NEW YORK – A Columbia University student’s claim of gender discrimination in a 2013 sex assault case on campus was revived by a court of appeals, the latest in a flood of similar cases against colleges in recent years.

The student, who was not named by The Daily Beast, is moving forward with a federal lawsuit against Columbia University after the Second Circuit U.S. Court of Appeals on Friday overturned a district court’s ruling to dismiss the case.

MORE NEWS: Know These Before Moving From Cyprus To The UK

It centers on the student’s one-year suspension from the school in 2013 after Columbia officials deemed him guilty of “sexual assault: nonconsensual intercourse” involving a sexual encounter with a female classmate.

The case comes as universities across the country have responded to the Obama administration’s calls to crack down on alleged campus sexual assaults, an effort pushed through the Department of Education’s Office of Civil Rights based on Title IX federal laws, which prevents schools that receive federal funds from discriminating based on sex.

As a result, schools have “implemented sexual assault task forces; programs educating students about consent; and stricter sexual misconduct policies in response to reports of abuse,” the news site reports.

“Since the OCR’s 2011 demand to universities, there have been 170 cases in district courts of male students suing universities for gender-based discrimination under Title IX law,” The Daily Beast reports.

The Second District U.S. Court of Appeals ruling on the Columbia University case makes it the most recent to allow male students to pursue lawsuits against schools that now favor alleged victims over the accused, who are predominantly male.

“From the outset, Columbia University manipulated this investigation and engaged in gender bias against the accused, ignoring evidence and conflicting accounts presented by witnesses,” the Columbia student’s attorney, Andrew Miltenberg, told the news site.

MORE NEWS: How to prepare for face-to-face classes

Miltenberg contends that Columbia officials did not inform his client about his rights during the investigation into the alleged incident, and refused to interview witnesses who could confirm he was innocent.

Columbia has argued that because the student allegedly “coercively pressured” the female student to have sex and didn’t physically force her to do anything, officials had no reason to investigate the incident thoroughly, though the appeals court disagreed.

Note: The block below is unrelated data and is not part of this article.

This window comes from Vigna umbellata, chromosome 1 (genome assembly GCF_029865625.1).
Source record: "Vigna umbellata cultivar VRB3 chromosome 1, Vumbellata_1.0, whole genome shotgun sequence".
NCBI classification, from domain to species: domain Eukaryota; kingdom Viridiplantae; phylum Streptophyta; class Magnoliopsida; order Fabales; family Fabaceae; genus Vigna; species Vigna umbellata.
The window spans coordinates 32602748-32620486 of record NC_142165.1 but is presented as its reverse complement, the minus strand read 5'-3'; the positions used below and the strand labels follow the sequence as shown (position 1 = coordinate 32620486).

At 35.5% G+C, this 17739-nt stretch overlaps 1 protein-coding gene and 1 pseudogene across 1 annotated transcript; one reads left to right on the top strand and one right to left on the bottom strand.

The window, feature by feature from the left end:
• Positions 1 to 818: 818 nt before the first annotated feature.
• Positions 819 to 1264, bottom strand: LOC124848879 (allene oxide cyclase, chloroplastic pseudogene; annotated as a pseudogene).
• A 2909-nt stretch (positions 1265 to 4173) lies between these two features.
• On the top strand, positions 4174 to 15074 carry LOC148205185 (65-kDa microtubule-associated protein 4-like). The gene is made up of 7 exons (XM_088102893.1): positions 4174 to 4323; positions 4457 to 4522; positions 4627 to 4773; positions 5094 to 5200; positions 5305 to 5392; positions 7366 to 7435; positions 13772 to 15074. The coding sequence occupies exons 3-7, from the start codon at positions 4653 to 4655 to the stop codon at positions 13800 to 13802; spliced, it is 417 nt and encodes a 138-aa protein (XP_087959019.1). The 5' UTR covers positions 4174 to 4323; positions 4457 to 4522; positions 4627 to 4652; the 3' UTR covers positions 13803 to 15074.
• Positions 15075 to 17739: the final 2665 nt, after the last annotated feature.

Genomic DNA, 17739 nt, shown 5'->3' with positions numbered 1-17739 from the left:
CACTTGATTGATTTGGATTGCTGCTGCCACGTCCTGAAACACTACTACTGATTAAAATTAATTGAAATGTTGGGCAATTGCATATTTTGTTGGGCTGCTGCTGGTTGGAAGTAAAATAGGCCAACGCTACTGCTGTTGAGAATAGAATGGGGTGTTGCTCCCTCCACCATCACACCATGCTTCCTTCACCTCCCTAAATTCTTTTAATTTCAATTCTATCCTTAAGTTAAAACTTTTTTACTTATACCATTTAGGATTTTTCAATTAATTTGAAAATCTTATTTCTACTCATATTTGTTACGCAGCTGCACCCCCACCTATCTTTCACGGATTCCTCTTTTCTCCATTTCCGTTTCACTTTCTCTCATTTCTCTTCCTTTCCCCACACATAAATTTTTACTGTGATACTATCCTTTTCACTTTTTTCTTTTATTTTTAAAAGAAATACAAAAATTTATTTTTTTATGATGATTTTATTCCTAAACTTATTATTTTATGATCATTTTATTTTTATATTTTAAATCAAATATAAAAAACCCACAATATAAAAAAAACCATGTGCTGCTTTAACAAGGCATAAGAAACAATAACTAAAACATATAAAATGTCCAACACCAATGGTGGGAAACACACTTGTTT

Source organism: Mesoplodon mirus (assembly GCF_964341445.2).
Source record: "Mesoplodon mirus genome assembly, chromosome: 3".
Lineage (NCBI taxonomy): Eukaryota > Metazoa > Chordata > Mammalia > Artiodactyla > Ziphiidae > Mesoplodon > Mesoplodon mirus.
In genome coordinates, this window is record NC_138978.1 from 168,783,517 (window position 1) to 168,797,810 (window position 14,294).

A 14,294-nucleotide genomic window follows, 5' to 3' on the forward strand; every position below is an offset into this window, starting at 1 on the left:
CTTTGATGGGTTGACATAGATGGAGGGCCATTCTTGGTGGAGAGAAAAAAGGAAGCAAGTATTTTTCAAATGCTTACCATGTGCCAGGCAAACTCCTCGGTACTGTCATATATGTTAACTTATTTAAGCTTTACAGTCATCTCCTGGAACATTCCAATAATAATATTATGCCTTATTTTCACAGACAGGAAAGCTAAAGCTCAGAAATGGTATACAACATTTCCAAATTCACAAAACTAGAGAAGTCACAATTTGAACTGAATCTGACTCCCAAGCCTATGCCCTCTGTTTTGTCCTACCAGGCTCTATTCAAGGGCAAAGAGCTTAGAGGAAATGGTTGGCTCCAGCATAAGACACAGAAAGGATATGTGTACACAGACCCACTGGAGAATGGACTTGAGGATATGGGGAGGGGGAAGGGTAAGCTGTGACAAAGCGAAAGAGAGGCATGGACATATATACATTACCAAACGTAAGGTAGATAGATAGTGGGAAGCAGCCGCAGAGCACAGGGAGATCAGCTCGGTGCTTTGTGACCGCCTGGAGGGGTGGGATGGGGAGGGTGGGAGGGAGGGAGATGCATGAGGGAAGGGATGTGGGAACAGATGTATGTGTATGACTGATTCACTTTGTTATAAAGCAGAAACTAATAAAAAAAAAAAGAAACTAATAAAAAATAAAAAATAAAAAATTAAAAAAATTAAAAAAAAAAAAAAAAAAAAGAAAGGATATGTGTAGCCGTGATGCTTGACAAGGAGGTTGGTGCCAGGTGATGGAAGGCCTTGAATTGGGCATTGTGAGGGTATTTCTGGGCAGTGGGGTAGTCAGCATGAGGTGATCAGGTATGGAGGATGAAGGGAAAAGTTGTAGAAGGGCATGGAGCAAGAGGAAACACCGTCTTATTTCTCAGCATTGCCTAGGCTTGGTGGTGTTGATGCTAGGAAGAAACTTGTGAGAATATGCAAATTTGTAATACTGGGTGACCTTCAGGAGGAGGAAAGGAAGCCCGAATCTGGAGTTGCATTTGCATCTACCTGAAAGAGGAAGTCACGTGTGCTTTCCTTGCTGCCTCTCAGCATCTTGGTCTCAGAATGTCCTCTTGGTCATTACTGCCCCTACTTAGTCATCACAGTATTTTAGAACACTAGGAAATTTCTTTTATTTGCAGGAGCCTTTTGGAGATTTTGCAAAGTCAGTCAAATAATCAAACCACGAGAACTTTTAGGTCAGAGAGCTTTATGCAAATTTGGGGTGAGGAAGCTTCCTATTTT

“(I)t is entirely plausible that the University’s decision-makers and its investigator were motivated to favor the accusing female over the accused male, so as to protect themselves and the University from accusations that they had failed to protect female students from sexual assault,” Judge Pierre N. Leval wrote in the recent ruling.

“The role of the court at this stage of the proceedings is not in any way to evaluate the truth as to what really happened, but merely to determine whether the plaintiff’s factual allegations are sufficient to allow the case to proceed,” he continued. “At this stage, the court is compelled to assume the truth of the plaintiff’s factual allegations and draw all reasonable inferences in his favor. Following those rules, we conclude that the complaint sufficiently alleges that Columbia was motivated by sex bias.”

Western New England School of Law professor and Title IX expert Erin Buzuvis predicts the university may now try to settle the case out of court to prevent costly litigation.

“If you’re a university and you get sued, the very first thing you’ll try to do is get the case thrown out,” said Erin Buzuvis, who writes a Title IX blog. “If the plaintiff is able to survive that preliminary decision, then universities have to decide whether they want to engage in the hassle of litigation or just pay that person to go away.”

Association of Title IX Administrators executive director Brett Sokolaw told The Daily Beast that many male students who have sued their schools under similar circumstances have also ultimately prevailed.

“What we’ve seen in recent years is that these guys are starting to win,” Sokolaw said. “They’re starting to prove that their universities mistreated them in an overreaction to (the Obama administration’s guidance on Title IX laws) or a politically correct desire to side with the victim.”

The appeals court vacated the lower court’s ruling and remanded the case back to the district court.